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Is Socratic Dialogue Necessary for Homeschoolers?

I thought that all great homeschools had Socratic dialog. After reading the classics together, they enjoy deep and rich conversations about the nuances of great works of literature. They have meaningful discussions about historical perspective, plots and characters. They weave relevant insights within classical and modern literature. But none of that happened in my homeschool.

Instead, I got comments like "Great book, mom…. What's next?"

True confession: I really admire people who do literary analysis, but I simply wasn't capable. I used a literature-based curriculum, but I hate literary analysis. We simply read and enjoyed books all the time. I used Sonlight Curriculum which requires a lot of reading, and I fed my book-hungry children even more literature from The Well-Trained Mind, and other reading lists for the college bound. Much to my chagrin, we didn't do any "literature analysis" we just enjoyed the books.

And so, I felt guilty.
It was a chronic, pervasive, low-level feeling of incompetence. Every homeschool mom has her "thing" that keeps her awake at night, and literature analysis was my nemesis. On tests and worksheets my children seemed to do terrible in reading comprehension, and yet they were reading all the time. They read all day long and late into the night. They laughed and cried and gasped when they read silently to themselves. They annoyed me with their constant encouragement to "read this mom!" They begged me to continue when I was reading aloud to them. How could they do so poorly in reading comprehension questions when they seemed to understand what they were reading?

How do you know when you have succeeded in teaching your child English? When I was homeschooling, I was SO stressed out about literature analysis. It seemed like we always failed at reading comprehension and the review questions that were provided. I knew that I wanted my kids to LOVE reading, but I was still stressed about literature analysis. Every year, I spent so much time looking at Progeny Press, Learning Language Arts Through Literature, and other curriculum choices. Why was I failing? Why couldn't I teach literature analysis? Every time I asked my kids "how did you like the book?" I never got any insightful dialog about the deeper meanings of the literature.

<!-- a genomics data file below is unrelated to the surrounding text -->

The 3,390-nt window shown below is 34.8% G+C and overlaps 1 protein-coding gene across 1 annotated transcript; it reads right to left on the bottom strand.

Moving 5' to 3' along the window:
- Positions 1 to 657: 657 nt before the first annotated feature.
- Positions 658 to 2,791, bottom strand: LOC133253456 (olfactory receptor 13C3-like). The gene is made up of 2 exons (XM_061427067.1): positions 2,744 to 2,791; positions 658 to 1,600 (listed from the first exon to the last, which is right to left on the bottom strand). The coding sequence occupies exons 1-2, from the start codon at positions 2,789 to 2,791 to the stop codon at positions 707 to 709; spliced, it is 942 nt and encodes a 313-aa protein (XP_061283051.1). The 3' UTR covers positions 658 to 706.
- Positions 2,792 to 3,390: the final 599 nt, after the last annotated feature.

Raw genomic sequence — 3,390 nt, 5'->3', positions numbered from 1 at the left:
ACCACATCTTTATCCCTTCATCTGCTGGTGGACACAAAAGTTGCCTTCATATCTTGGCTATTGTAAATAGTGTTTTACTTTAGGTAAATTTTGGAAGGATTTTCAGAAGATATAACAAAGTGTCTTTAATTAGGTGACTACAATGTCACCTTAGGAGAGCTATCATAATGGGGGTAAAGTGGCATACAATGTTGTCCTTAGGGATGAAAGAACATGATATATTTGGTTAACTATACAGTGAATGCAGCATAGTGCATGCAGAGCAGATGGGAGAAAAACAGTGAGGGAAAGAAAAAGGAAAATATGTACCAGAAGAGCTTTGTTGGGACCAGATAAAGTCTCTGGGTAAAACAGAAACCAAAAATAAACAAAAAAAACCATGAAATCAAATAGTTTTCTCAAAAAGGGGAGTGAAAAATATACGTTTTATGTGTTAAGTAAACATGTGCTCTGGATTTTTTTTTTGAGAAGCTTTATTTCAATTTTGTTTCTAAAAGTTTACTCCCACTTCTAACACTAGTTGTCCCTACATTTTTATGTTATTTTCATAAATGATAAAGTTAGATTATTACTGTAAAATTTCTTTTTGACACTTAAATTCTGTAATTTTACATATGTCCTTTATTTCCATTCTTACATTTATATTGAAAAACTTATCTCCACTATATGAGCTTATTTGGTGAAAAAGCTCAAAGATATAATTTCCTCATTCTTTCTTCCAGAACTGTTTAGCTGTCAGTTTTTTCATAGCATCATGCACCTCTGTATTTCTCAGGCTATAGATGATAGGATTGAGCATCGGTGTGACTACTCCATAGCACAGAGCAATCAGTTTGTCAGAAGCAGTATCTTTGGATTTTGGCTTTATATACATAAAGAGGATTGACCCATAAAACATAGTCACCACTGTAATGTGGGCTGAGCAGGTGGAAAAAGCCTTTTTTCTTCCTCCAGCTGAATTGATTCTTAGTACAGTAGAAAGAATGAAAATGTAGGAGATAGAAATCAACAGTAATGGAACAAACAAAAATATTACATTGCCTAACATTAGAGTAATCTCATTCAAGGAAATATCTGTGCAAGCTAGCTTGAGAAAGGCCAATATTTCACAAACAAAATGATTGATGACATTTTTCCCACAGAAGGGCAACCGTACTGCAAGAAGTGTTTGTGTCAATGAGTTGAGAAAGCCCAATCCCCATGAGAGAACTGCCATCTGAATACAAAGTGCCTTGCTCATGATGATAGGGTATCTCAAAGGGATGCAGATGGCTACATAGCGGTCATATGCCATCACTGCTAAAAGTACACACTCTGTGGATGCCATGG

I finally decided that my goal for literature would be the same as my goal for Bible study. I decided that my goal in teaching the Bible was for the kids to LOVE their Bible, not analyze the Bible. Therefore, I would teach them to LOVE literature instead of analyzing it. I didn't want to "beat the love of books out of them" by analyzing everything.
In retrospect, it all ended up great. Ironically, they both ended up in a "Great Books" honors program, analyzing literature at a college level by their own choice. They were of college-level literary analysis in honors class without a problem. Their only frustration with the class is reading the occasional book synopsis. "I would rather read the whole thing – they miss the best parts!"

As one mother wrote, "Honest, good, hard-working Homeschooling Moms are doing the right thing when they don't tear, claw, dissect and shred books the children used to love. You know, I thought 'classic' meant 'boring' until I was about 30. Suddenly it struck me that 'classic' means that thousands of avid readers made a list of books they Loved and Highly Recommend."

What is successful literature instruction?
I failed at teaching literary analysis. I may have lost that battle, but I won the war. My children LOVE reading. When they came home from college, I felt like I could finally say I had succeeded in my goal. "For fun" they went to the library to get some reading material. Over their university break, my son Alex read the entire Shakespeare collection, my son Kevin read CS Lewis and Dostoevsky. I may have been stressed out when they were in high school, but I can honestly say that I achieved my goal: they LOVE reading. With my wonderful 20/20 hindsight, I now feel successful, but at the time I stressed over "reading comprehension" more than almost anything else.

Keeping the focus on "love of learning" is so hard, though, when you are faced with a kid who may only answer "fine" when you ask them about their reading. It is the love of reading that matters.
How do you feel about teaching English? For us, it was a little scary, difficult to teach, and intimidating. Other people say that it feels overwhelming. Some people think it takes thousands of hours with buckets of tears, but for a few homeschoolers, teaching English is unending joy! Learn to teach homeschool English the easy way with "Easy English for Simple Homeschooling: How to Teach, Assess, and Document High School English."
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Tuesday, 23 July 2024

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